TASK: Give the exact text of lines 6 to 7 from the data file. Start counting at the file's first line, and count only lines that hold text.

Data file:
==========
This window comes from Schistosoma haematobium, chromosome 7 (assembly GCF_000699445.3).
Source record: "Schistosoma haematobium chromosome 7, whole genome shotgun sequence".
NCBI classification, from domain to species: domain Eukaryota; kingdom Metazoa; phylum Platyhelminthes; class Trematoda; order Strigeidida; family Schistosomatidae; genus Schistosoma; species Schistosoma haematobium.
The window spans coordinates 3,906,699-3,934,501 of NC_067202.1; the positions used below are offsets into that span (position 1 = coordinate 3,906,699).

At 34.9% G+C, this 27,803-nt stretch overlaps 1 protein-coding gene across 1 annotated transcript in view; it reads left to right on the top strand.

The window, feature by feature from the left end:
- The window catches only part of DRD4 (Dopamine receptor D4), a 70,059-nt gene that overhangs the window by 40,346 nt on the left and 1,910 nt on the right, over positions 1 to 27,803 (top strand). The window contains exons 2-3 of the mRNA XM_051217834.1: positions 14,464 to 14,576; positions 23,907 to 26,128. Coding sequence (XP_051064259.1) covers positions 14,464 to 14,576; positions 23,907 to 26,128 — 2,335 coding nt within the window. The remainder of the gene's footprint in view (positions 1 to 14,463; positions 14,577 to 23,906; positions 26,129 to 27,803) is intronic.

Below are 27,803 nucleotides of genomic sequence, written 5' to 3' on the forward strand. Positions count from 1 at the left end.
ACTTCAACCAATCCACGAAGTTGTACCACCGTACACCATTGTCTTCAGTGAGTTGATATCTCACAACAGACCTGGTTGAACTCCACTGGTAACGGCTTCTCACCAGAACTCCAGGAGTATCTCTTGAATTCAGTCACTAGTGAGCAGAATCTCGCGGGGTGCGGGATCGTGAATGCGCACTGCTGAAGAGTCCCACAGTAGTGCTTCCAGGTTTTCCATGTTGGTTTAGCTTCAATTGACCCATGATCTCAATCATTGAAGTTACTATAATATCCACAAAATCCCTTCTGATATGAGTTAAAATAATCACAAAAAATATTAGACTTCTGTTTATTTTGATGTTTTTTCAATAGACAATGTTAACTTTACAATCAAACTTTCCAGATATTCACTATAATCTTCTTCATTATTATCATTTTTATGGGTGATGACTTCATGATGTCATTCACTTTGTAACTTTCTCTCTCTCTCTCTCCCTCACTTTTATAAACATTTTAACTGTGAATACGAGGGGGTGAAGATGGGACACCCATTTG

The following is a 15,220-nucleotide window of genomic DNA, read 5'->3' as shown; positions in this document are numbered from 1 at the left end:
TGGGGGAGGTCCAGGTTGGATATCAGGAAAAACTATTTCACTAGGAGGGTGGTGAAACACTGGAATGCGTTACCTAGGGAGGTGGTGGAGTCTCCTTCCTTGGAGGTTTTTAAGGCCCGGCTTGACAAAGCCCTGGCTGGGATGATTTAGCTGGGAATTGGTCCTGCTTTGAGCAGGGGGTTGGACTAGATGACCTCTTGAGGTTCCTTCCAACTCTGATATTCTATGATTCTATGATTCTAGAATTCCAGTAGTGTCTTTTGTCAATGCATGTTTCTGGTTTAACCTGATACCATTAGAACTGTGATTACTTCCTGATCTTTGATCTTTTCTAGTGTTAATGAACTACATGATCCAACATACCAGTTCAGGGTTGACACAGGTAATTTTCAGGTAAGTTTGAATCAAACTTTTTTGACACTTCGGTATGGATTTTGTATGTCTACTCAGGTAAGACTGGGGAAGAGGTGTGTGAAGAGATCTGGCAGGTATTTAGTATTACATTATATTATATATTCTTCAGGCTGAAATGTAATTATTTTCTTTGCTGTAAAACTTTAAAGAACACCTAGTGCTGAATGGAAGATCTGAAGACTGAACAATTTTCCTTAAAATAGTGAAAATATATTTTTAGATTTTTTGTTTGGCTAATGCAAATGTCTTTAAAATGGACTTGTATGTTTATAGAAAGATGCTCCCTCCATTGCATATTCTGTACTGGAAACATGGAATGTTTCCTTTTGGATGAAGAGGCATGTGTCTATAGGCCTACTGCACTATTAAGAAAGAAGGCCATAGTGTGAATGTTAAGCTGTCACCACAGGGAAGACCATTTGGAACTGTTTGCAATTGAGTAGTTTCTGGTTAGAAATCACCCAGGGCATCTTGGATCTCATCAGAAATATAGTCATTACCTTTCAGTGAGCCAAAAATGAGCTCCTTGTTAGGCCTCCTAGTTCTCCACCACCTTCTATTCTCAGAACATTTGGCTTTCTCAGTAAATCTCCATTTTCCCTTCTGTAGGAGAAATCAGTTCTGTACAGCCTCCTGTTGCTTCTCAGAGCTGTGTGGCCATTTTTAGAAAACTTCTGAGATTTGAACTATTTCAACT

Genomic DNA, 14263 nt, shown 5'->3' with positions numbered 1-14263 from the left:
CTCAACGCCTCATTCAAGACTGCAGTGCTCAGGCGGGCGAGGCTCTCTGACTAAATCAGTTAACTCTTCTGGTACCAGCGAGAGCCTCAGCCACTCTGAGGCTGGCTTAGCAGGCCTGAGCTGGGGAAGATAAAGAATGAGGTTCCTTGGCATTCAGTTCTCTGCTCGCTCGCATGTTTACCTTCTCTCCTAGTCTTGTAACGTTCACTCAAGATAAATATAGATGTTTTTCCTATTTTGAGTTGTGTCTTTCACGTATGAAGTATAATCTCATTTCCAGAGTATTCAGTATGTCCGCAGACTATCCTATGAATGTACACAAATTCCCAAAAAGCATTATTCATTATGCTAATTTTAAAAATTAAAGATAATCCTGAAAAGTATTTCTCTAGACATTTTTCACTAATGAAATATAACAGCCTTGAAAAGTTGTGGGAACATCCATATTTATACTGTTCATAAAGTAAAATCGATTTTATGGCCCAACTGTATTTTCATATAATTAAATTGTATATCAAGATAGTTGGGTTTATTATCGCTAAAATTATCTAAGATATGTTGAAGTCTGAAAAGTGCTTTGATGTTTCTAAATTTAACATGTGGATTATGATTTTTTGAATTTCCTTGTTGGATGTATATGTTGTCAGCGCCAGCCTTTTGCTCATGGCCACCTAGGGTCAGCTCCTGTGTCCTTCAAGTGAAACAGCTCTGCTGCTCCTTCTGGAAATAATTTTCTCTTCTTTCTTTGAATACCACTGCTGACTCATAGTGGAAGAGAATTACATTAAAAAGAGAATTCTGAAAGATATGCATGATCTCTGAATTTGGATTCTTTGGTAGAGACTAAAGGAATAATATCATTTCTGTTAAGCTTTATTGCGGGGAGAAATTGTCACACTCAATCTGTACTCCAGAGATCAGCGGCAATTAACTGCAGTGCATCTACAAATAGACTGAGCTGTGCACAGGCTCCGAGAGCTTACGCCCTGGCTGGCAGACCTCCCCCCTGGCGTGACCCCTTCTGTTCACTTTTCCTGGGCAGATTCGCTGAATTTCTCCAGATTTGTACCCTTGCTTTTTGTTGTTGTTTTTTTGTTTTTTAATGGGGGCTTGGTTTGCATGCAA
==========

The window, feature by feature from the left end:
- The window catches only part of DRD4 (Dopamine receptor D4), a 70,059-nt gene that overhangs the window by 40,346 nt on the left and 1,910 nt on the right, over positions 1 to 27,803 (top strand). The window contains exons 2-3 of the mRNA XM_051217834.1: positions 14,464 to 14,576; positions 23,907 to 26,128. Coding sequence (XP_051064259.1) covers positions 14,464 to 14,576; positions 23,907 to 26,128 — 2,335 coding nt within the window. The remainder of the gene's footprint in view (positions 1 to 14,463; positions 14,577 to 23,906; positions 26,129 to 27,803) is intronic.